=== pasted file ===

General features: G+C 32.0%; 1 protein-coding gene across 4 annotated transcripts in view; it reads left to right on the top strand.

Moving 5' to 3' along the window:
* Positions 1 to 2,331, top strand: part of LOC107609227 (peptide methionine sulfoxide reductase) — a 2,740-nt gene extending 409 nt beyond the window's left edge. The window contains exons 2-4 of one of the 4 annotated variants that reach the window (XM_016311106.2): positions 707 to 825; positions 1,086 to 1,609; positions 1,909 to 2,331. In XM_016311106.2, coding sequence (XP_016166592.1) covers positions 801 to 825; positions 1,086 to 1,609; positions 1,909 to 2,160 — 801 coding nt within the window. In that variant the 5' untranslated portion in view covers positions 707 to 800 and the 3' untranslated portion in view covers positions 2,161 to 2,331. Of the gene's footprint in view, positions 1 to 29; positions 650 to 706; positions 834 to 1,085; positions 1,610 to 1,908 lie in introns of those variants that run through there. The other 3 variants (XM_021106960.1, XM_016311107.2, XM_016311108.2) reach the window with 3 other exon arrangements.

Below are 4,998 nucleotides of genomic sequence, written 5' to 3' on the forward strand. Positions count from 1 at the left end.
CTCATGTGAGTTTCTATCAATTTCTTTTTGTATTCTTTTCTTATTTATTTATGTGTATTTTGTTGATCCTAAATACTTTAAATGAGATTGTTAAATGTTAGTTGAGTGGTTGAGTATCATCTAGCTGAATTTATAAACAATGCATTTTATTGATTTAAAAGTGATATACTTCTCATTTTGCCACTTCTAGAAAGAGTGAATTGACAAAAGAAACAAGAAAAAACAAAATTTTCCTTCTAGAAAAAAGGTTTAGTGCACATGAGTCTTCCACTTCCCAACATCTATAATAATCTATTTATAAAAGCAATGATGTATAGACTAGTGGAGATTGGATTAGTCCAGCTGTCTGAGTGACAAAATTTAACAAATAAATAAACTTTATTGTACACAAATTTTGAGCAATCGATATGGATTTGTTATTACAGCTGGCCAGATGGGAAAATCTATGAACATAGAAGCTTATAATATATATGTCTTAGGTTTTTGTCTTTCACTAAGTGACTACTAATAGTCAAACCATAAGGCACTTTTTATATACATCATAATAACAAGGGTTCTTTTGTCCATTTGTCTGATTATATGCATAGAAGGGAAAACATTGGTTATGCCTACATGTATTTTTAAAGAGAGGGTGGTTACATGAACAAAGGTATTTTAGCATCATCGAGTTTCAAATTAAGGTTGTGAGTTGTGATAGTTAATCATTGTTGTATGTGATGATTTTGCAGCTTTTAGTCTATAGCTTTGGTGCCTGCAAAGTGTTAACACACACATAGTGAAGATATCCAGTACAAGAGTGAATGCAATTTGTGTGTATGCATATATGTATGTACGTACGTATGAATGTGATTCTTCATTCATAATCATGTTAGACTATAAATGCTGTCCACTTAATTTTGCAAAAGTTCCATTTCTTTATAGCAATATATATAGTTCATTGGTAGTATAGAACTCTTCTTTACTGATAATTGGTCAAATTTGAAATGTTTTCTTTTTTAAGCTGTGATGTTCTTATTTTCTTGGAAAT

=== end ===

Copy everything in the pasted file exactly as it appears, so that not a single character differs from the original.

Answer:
General features: G+C 32.0%; 1 protein-coding gene across 4 annotated transcripts in view; it reads left to right on the top strand.

Moving 5' to 3' along the window:
* Positions 1 to 2,331, top strand: part of LOC107609227 (peptide methionine sulfoxide reductase) — a 2,740-nt gene extending 409 nt beyond the window's left edge. The window contains exons 2-4 of one of the 4 annotated variants that reach the window (XM_016311106.2): positions 707 to 825; positions 1,086 to 1,609; positions 1,909 to 2,331. In XM_016311106.2, coding sequence (XP_016166592.1) covers positions 801 to 825; positions 1,086 to 1,609; positions 1,909 to 2,160 — 801 coding nt within the window. In that variant the 5' untranslated portion in view covers positions 707 to 800 and the 3' untranslated portion in view covers positions 2,161 to 2,331. Of the gene's footprint in view, positions 1 to 29; positions 650 to 706; positions 834 to 1,085; positions 1,610 to 1,908 lie in introns of those variants that run through there. The other 3 variants (XM_021106960.1, XM_016311107.2, XM_016311108.2) reach the window with 3 other exon arrangements.

Below are 4,998 nucleotides of genomic sequence, written 5' to 3' on the forward strand. Positions count from 1 at the left end.
CTCATGTGAGTTTCTATCAATTTCTTTTTGTATTCTTTTCTTATTTATTTATGTGTATTTTGTTGATCCTAAATACTTTAAATGAGATTGTTAAATGTTAGTTGAGTGGTTGAGTATCATCTAGCTGAATTTATAAACAATGCATTTTATTGATTTAAAAGTGATATACTTCTCATTTTGCCACTTCTAGAAAGAGTGAATTGACAAAAGAAACAAGAAAAAACAAAATTTTCCTTCTAGAAAAAAGGTTTAGTGCACATGAGTCTTCCACTTCCCAACATCTATAATAATCTATTTATAAAAGCAATGATGTATAGACTAGTGGAGATTGGATTAGTCCAGCTGTCTGAGTGACAAAATTTAACAAATAAATAAACTTTATTGTACACAAATTTTGAGCAATCGATATGGATTTGTTATTACAGCTGGCCAGATGGGAAAATCTATGAACATAGAAGCTTATAATATATATGTCTTAGGTTTTTGTCTTTCACTAAGTGACTACTAATAGTCAAACCATAAGGCACTTTTTATATACATCATAATAACAAGGGTTCTTTTGTCCATTTGTCTGATTATATGCATAGAAGGGAAAACATTGGTTATGCCTACATGTATTTTTAAAGAGAGGGTGGTTACATGAACAAAGGTATTTTAGCATCATCGAGTTTCAAATTAAGGTTGTGAGTTGTGATAGTTAATCATTGTTGTATGTGATGATTTTGCAGCTTTTAGTCTATAGCTTTGGTGCCTGCAAAGTGTTAACACACACATAGTGAAGATATCCAGTACAAGAGTGAATGCAATTTGTGTGTATGCATATATGTATGTACGTACGTATGAATGTGATTCTTCATTCATAATCATGTTAGACTATAAATGCTGTCCACTTAATTTTGCAAAAGTTCCATTTCTTTATAGCAATATATATAGTTCATTGGTAGTATAGAACTCTTCTTTACTGATAATTGGTCAAATTTGAAATGTTTTCTTTTTTAAGCTGTGATGTTCTTATTTTCTTGGAAAT